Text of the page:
‘Councils must use government cash to support families in crisis – or face extra care costs’

While the £74m announced this week by ministers for local welfare services is insufficient, it sends council a message that helping poorer families is vital, says Megan Jarvie

Credit Steve Black/Rex Features

By Megan Jarvie, Child Poverty Action Group

A low-income family cannot afford beds for their growing children – their kids are at risk of being taken into care. A disabled man’s washing machine has broken and he cannot afford to replace it – trudging to the laundrette with his load of washing worsens his condition and he then requires help from social care. And a mum leaving an abusive partner cannot afford to pay rent in advance on a flat – and ends up on the homelessness register.

In all these cases and many others like them, local welfare schemes have bridged the gap between low income and full-blown crisis over the last two years. So it was good news to hear the Department for Communities and Local Government announce this week that, contrary to its initial plans to end the central government funding line for these vital schemes, it will now make £74m available to councils in 2015-16 to help them continue to provide local welfare assistance. It expects councils to top this up from their core grant.

Help to meet unexpected costs 

Local welfare schemes – the successors to crisis loans and community care grants under the Social Fund – have been providing grants, goods and loans to people on low incomes for one-off or unexpected costs since April 2013. In their first two years of operation, the schemes have been funded by a Department for Work and Pensions grant of over £170 million a year. In January last year, however, local government leaders, charities and others working with vulnerable people were shocked to discover that central government planned to terminate this grant at the end of 2014-15. Councils were to be left with no choice but to close their schemes or fund them from their ever-shrinking revenue support grant.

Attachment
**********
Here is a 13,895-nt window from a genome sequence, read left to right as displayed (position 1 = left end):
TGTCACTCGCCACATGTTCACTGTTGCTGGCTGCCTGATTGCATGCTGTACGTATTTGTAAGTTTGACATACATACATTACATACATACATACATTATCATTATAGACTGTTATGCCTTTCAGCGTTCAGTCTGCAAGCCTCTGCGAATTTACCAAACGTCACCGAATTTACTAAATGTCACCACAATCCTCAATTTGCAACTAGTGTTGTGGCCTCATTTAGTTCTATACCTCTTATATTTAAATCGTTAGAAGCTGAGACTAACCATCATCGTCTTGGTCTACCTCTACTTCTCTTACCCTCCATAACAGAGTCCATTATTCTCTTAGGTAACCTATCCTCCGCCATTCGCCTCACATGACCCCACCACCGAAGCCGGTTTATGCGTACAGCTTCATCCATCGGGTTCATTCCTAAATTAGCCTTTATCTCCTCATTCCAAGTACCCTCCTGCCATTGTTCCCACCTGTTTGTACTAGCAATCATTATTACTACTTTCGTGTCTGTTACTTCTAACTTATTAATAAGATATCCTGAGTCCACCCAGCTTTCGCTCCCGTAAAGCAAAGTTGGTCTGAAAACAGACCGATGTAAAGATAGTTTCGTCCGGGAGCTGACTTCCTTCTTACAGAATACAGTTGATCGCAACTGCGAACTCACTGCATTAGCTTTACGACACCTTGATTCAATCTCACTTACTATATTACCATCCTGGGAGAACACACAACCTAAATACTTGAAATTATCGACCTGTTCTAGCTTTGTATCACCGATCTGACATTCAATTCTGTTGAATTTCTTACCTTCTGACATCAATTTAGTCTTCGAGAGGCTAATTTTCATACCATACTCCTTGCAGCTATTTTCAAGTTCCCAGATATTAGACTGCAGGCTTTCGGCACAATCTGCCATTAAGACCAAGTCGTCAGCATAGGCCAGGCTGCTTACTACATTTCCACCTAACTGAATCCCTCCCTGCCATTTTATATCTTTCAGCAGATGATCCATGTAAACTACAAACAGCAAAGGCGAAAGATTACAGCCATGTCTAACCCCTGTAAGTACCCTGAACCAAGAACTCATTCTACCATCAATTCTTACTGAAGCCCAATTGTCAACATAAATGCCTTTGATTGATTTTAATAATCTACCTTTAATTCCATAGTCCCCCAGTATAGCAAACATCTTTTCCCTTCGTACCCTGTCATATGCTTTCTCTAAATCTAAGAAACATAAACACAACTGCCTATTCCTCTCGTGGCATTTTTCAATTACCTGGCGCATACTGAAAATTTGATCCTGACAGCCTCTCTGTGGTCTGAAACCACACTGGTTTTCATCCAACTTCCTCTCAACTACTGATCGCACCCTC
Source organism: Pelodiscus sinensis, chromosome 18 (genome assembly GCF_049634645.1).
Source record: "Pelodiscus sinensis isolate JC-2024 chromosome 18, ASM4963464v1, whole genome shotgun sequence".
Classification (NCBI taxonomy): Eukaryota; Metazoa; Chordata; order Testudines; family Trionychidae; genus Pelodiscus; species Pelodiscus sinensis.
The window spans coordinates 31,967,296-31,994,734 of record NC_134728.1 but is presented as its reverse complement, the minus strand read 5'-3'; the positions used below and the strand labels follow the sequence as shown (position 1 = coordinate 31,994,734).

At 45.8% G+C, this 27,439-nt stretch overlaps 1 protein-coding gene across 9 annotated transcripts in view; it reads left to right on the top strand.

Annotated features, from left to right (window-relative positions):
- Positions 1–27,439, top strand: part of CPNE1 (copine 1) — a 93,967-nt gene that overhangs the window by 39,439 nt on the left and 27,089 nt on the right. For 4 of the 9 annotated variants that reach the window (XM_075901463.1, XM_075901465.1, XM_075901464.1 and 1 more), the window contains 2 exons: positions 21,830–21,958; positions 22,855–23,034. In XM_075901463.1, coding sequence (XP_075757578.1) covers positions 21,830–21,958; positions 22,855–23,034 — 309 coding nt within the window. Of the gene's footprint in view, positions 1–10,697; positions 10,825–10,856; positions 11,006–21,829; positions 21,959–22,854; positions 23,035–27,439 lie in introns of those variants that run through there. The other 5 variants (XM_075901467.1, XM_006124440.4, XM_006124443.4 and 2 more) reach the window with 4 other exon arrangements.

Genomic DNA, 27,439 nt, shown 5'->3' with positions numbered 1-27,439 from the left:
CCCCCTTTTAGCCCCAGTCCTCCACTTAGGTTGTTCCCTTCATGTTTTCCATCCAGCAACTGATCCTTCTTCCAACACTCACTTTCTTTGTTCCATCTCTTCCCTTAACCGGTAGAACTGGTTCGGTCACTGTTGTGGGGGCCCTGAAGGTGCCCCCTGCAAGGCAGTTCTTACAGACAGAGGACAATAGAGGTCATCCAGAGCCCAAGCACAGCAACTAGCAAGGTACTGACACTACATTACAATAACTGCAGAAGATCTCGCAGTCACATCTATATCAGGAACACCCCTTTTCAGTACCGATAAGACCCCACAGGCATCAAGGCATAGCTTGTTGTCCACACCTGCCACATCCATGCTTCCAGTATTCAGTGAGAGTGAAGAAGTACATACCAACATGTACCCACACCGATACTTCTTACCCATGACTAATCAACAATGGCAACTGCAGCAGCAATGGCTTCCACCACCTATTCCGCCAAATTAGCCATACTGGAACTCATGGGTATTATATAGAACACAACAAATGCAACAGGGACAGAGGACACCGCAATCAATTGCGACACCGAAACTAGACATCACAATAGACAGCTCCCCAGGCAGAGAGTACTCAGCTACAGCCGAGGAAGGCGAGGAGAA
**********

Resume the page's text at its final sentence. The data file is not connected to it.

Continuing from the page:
The first sign that the government was reconsidering was when it settled a legal action, involving CPAG and Islington Council, before action, agreeing to make a fresh decision on funding  Described as a ‘cut too far’ by campaign groups, the issue has touched a chord both far and wide. MPs and councillors of all political stripes, an array of charities and a large number of the general public spoke out in support of local welfare provision. The ‘spend to save’ logic was patently clear: without effective schemes small crises in families’ lives could easily escalate, increasing pressure on other council services such as homelessness support and social care.

A message to councils

The new money goes only part way to providing local authorities with the £129 million that central government has indicated should be spent on local welfare, and there is, of course, no ring-fence or duty on local authorities to support local welfare schemes. But while councils are free to spend the money as they best see fit, by isolating a separate budget line in the settlement as well providing at least some new money, central government is sending a clear message to councils: local welfare is important.

The last year has been full of confusion about this funding, but at last we have some certainty. The final settlement may not include everything that we hoped for, but there is now a clear expectation on councils, and funding to help meet it. Given this, we hope to see councils all across the country offering schemes that truly meet the needs of vulnerable people. Details about every local scheme can be found on the Child Poverty Action Group website. 

Megan Jarvie is London campaign coordinator for the Child Poverty Action Group

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